A baby boy has been in intensive care at Children's Hospital in Minneapolis for the past week after he contracted a rare tick-borne illness in his hometown of Buffalo, Minnesota.
Gino Pahl was rushed to Children's Hospital on Tuesday, May 18, and given a 50% chance to the survive the night, according to family who have kept track of Gino's condition through a CaringBridge page, and more recently a GoFundMe campaign.
Gino was initially diagnosed with hand foot and mouth disease, but when he was taken to a clinic on May 18 the doctors ran blood tests and immediately sent them to Children's, where Gino was sedated and placed on a ventilator in critical but stable condition.
Gino has since been diagnosed with two rare diseases: Hemophagocytic lymphohistiocytosis (HLH) and Rocky Mountain Spotted Fever.
According to the Mayo Clinic, Rocky Mountain Spotted Fever is a bacterial infection caused by ticks that can cause serious damaged to internal organs if not promptly treated. The illness, which is most commonly found in the southeastern U.S., is known for causing a severe headache and high fever that eventually leads to a rash on the wrists and ankles.
According to Johns Hopkins University, HLH can be genetic or acquired. In Gino's case it was activated by the Rocky Mountain Spotted Fever, according to the CaringBridge journal.
In a May 20 journal entry, Gino's family said he never left Buffalo so he must've contracted Rocky Mountain Spotted Fever from a tick a in Buffalo.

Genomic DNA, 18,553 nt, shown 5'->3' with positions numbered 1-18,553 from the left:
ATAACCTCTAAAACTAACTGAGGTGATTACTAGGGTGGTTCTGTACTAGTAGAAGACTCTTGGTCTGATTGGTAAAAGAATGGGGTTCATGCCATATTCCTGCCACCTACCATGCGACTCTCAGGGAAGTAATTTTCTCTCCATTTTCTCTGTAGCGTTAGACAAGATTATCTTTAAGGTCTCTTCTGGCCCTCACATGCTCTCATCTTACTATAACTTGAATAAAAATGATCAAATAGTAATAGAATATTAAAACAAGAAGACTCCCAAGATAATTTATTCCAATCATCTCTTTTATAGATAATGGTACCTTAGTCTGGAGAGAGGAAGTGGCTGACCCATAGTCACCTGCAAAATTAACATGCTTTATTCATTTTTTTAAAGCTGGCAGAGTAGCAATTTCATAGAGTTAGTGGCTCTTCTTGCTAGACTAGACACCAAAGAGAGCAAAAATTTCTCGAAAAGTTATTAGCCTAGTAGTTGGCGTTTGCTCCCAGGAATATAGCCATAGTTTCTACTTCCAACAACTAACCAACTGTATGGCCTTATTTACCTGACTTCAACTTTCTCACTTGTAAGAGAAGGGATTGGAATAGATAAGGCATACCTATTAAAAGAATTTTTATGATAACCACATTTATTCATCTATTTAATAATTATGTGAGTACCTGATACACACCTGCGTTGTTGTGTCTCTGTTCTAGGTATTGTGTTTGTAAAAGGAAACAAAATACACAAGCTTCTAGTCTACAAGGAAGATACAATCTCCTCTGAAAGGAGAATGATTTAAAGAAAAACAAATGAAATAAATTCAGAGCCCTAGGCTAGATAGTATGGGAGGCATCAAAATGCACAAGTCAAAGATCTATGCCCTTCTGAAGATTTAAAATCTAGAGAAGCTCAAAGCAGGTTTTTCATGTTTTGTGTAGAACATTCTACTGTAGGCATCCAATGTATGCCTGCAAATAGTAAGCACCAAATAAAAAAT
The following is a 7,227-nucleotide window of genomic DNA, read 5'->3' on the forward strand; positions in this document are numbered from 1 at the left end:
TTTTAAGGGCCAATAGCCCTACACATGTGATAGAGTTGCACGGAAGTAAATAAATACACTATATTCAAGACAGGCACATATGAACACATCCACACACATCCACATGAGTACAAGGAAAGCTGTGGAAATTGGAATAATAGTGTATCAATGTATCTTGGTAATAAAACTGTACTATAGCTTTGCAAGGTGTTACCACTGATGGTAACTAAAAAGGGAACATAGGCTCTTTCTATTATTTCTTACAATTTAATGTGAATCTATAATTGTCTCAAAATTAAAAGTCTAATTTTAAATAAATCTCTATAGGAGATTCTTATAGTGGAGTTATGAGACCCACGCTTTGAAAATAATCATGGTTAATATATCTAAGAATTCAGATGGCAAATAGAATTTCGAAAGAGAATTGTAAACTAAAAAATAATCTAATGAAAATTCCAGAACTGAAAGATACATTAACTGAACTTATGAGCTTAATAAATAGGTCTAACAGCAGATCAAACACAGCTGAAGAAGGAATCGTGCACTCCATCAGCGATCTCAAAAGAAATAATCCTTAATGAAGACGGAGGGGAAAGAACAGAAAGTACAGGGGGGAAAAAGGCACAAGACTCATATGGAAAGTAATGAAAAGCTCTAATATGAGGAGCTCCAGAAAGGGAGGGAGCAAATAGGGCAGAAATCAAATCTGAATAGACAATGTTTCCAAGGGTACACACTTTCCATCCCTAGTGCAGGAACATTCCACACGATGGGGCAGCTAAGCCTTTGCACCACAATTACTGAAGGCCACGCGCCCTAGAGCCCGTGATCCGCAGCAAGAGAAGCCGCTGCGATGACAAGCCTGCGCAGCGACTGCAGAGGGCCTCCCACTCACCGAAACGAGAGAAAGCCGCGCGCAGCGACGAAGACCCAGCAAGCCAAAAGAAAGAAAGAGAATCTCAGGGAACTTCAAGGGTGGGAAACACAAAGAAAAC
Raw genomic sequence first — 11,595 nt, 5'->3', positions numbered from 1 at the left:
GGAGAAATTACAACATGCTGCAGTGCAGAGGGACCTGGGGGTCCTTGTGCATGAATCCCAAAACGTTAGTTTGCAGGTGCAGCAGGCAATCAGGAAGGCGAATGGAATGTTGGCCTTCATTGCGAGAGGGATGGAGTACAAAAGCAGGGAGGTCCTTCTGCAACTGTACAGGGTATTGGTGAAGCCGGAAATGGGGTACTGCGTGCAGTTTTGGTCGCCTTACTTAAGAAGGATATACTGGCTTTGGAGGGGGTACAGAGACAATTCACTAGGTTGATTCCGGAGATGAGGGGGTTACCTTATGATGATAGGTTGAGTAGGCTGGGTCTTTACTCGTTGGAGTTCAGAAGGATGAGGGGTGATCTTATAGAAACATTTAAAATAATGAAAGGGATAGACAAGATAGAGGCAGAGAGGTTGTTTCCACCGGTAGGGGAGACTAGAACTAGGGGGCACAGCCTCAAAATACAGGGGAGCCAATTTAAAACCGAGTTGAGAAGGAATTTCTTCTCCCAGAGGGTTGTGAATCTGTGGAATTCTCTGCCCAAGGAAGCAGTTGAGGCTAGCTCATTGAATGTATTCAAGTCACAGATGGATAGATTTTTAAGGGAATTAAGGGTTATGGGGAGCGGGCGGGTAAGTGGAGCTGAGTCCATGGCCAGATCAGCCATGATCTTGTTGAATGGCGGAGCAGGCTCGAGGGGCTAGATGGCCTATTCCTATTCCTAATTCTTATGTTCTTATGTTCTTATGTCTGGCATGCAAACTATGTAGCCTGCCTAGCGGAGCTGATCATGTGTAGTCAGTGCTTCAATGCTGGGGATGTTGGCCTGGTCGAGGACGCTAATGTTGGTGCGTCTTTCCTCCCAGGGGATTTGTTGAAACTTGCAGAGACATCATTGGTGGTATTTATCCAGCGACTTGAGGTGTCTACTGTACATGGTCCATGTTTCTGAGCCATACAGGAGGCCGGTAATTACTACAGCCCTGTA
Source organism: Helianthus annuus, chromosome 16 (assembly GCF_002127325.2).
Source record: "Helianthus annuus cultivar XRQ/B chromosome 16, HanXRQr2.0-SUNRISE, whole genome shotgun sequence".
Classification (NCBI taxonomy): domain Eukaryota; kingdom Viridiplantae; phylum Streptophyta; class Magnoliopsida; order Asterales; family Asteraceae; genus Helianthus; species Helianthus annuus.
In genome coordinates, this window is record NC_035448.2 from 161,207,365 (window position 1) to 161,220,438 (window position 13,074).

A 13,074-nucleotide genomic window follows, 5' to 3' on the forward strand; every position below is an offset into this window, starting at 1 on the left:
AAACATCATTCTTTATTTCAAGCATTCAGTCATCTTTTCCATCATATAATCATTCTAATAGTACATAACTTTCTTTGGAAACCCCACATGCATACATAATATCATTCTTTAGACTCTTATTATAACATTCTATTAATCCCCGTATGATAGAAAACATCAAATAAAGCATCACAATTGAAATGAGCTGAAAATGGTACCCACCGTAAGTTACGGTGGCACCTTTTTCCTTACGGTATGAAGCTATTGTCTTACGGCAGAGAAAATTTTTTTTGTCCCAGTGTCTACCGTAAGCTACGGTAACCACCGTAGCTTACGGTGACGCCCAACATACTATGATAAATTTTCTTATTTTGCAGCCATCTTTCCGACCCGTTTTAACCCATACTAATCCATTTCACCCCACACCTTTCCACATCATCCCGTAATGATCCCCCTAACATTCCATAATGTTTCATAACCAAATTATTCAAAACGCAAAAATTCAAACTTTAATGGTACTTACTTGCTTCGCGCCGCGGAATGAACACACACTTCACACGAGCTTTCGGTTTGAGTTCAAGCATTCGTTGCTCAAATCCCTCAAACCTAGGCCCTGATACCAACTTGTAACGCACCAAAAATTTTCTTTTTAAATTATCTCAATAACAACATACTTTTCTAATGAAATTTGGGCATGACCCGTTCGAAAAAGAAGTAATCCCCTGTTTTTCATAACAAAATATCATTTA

"How does one get this? A wood tick," the post says. "What I want to share is that since it so rare in MN it’s often overlooked. Even our pediatrician has never seen a case. Gino is so sick because they believe the infection triggers HLH. If your kiddos or family get a fever followed by spots please don’t overlook this. Bring it up to your doctor. I would hate for anyone to go through what we are and Gino is. Gino hasn’t left Buffalo so he did contract it there."
KSTP-TV reports that Gino's sister was also diagnosed with hand, foot and mouth disease and is now being monitored and treated just in case the same tick or a different tick possibly infected her with Rocky Mountain Spotted Fever.
A GoFundMe for the family will help pay for out-of-pocket medical expenses, with any excess funds being donated to Children's Minnesota and the Ronald McDonald House.
The Centers for Disease Control and Prevention (CDC) is aware of the rare tick-borne case and investigating. The CDC says that 4,000 to 6,000 tick-borne diseases are reported in the U.S. every year, though 60% of Rocky Mountain Spotted Fever cases are diagnosed in five states: North Carolina, Tennessee, Oklahoma, Arkansas, and Missouri.